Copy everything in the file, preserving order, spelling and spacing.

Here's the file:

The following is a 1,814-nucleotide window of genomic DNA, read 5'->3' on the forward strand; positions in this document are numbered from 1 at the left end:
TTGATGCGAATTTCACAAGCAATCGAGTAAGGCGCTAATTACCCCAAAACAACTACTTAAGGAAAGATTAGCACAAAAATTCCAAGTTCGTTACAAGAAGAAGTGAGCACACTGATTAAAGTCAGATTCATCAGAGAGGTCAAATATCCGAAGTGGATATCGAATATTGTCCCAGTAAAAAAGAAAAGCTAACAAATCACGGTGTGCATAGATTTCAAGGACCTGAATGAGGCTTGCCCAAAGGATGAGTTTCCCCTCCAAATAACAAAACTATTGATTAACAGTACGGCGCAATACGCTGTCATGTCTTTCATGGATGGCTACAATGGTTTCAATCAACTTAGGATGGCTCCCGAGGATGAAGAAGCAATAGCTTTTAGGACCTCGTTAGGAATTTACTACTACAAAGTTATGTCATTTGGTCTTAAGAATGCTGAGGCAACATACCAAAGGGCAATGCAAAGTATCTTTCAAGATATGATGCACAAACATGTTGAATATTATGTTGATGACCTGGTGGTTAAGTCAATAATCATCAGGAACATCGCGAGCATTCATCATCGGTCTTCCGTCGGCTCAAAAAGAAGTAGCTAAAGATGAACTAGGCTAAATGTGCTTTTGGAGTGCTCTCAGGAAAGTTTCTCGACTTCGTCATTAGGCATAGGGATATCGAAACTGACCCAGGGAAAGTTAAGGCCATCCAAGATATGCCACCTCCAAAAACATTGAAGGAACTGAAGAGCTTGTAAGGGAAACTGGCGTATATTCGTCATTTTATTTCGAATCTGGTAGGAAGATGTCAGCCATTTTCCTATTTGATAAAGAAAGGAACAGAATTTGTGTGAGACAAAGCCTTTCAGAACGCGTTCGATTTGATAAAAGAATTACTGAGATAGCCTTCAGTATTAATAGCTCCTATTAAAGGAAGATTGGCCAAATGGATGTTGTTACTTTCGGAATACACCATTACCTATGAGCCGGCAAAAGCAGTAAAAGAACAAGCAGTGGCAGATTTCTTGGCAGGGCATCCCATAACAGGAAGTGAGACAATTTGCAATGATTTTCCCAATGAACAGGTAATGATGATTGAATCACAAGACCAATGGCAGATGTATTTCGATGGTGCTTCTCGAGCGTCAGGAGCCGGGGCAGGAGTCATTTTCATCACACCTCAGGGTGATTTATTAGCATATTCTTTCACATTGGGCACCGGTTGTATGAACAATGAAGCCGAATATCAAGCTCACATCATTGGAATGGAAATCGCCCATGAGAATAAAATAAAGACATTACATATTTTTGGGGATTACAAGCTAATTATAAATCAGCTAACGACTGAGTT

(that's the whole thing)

The following is a 1,814-nucleotide window of genomic DNA, read 5'->3' on the forward strand; positions in this document are numbered from 1 at the left end:
TTGATGCGAATTTCACAAGCAATCGAGTAAGGCGCTAATTACCCCAAAACAACTACTTAAGGAAAGATTAGCACAAAAATTCCAAGTTCGTTACAAGAAGAAGTGAGCACACTGATTAAAGTCAGATTCATCAGAGAGGTCAAATATCCGAAGTGGATATCGAATATTGTCCCAGTAAAAAAGAAAAGCTAACAAATCACGGTGTGCATAGATTTCAAGGACCTGAATGAGGCTTGCCCAAAGGATGAGTTTCCCCTCCAAATAACAAAACTATTGATTAACAGTACGGCGCAATACGCTGTCATGTCTTTCATGGATGGCTACAATGGTTTCAATCAACTTAGGATGGCTCCCGAGGATGAAGAAGCAATAGCTTTTAGGACCTCGTTAGGAATTTACTACTACAAAGTTATGTCATTTGGTCTTAAGAATGCTGAGGCAACATACCAAAGGGCAATGCAAAGTATCTTTCAAGATATGATGCACAAACATGTTGAATATTATGTTGATGACCTGGTGGTTAAGTCAATAATCATCAGGAACATCGCGAGCATTCATCATCGGTCTTCCGTCGGCTCAAAAAGAAGTAGCTAAAGATGAACTAGGCTAAATGTGCTTTTGGAGTGCTCTCAGGAAAGTTTCTCGACTTCGTCATTAGGCATAGGGATATCGAAACTGACCCAGGGAAAGTTAAGGCCATCCAAGATATGCCACCTCCAAAAACATTGAAGGAACTGAAGAGCTTGTAAGGGAAACTGGCGTATATTCGTCATTTTATTTCGAATCTGGTAGGAAGATGTCAGCCATTTTCCTATTTGATAAAGAAAGGAACAGAATTTGTGTGAGACAAAGCCTTTCAGAACGCGTTCGATTTGATAAAAGAATTACTGAGATAGCCTTCAGTATTAATAGCTCCTATTAAAGGAAGATTGGCCAAATGGATGTTGTTACTTTCGGAATACACCATTACCTATGAGCCGGCAAAAGCAGTAAAAGAACAAGCAGTGGCAGATTTCTTGGCAGGGCATCCCATAACAGGAAGTGAGACAATTTGCAATGATTTTCCCAATGAACAGGTAATGATGATTGAATCACAAGACCAATGGCAGATGTATTTCGATGGTGCTTCTCGAGCGTCAGGAGCCGGGGCAGGAGTCATTTTCATCACACCTCAGGGTGATTTATTAGCATATTCTTTCACATTGGGCACCGGTTGTATGAACAATGAAGCCGAATATCAAGCTCACATCATTGGAATGGAAATCGCCCATGAGAATAAAATAAAGACATTACATATTTTTGGGGATTACAAGCTAATTATAAATCAGCTAACGACTGAGTT